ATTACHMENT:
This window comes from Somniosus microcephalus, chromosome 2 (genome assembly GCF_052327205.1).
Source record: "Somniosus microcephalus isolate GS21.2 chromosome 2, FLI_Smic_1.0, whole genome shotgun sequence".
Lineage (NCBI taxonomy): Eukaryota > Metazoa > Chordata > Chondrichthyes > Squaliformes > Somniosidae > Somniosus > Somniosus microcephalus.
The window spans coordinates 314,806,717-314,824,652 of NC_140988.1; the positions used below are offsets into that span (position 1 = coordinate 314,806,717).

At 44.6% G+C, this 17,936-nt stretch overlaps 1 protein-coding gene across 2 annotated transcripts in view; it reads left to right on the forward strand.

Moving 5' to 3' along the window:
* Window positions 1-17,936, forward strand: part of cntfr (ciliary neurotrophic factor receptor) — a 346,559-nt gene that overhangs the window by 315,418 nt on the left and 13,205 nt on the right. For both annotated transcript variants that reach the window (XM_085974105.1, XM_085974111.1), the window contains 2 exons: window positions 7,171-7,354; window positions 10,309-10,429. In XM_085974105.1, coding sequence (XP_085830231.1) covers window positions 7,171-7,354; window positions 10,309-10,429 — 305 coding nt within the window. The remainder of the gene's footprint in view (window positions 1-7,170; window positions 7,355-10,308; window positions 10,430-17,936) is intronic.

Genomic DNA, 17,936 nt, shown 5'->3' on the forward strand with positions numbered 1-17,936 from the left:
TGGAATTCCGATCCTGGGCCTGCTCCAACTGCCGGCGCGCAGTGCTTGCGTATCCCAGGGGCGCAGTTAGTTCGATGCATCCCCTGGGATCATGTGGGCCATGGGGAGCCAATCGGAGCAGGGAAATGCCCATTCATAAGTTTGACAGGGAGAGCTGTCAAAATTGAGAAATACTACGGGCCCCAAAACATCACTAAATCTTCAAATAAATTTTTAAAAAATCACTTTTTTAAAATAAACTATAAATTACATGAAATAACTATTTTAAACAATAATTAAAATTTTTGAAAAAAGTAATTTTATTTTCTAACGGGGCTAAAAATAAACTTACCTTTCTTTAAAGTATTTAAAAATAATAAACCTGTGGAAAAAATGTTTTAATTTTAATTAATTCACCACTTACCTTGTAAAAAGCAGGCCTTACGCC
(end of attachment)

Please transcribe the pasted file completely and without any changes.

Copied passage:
This window comes from Somniosus microcephalus, chromosome 2 (genome assembly GCF_052327205.1).
Source record: "Somniosus microcephalus isolate GS21.2 chromosome 2, FLI_Smic_1.0, whole genome shotgun sequence".
Lineage (NCBI taxonomy): Eukaryota > Metazoa > Chordata > Chondrichthyes > Squaliformes > Somniosidae > Somniosus > Somniosus microcephalus.
The window spans coordinates 314,806,717-314,824,652 of NC_140988.1; the positions used below are offsets into that span (position 1 = coordinate 314,806,717).

At 44.6% G+C, this 17,936-nt stretch overlaps 1 protein-coding gene across 2 annotated transcripts in view; it reads left to right on the forward strand.

Moving 5' to 3' along the window:
* Window positions 1-17,936, forward strand: part of cntfr (ciliary neurotrophic factor receptor) — a 346,559-nt gene that overhangs the window by 315,418 nt on the left and 13,205 nt on the right. For both annotated transcript variants that reach the window (XM_085974105.1, XM_085974111.1), the window contains 2 exons: window positions 7,171-7,354; window positions 10,309-10,429. In XM_085974105.1, coding sequence (XP_085830231.1) covers window positions 7,171-7,354; window positions 10,309-10,429 — 305 coding nt within the window. The remainder of the gene's footprint in view (window positions 1-7,170; window positions 7,355-10,308; window positions 10,430-17,936) is intronic.

Genomic DNA, 17,936 nt, shown 5'->3' on the forward strand with positions numbered 1-17,936 from the left:
TGGAATTCCGATCCTGGGCCTGCTCCAACTGCCGGCGCGCAGTGCTTGCGTATCCCAGGGGCGCAGTTAGTTCGATGCATCCCCTGGGATCATGTGGGCCATGGGGAGCCAATCGGAGCAGGGAAATGCCCATTCATAAGTTTGACAGGGAGAGCTGTCAAAATTGAGAAATACTACGGGCCCCAAAACATCACTAAATCTTCAAATAAATTTTTAAAAAATCACTTTTTTAAAATAAACTATAAATTACATGAAATAACTATTTTAAACAATAATTAAAATTTTTGAAAAAAGTAATTTTATTTTCTAACGGGGCTAAAAATAAACTTACCTTTCTTTAAAGTATTTAAAAATAATAAACCTGTGGAAAAAATGTTTTAATTTTAATTAATTCACCACTTACCTTGTAAAAAGCAGGCCTTACGCC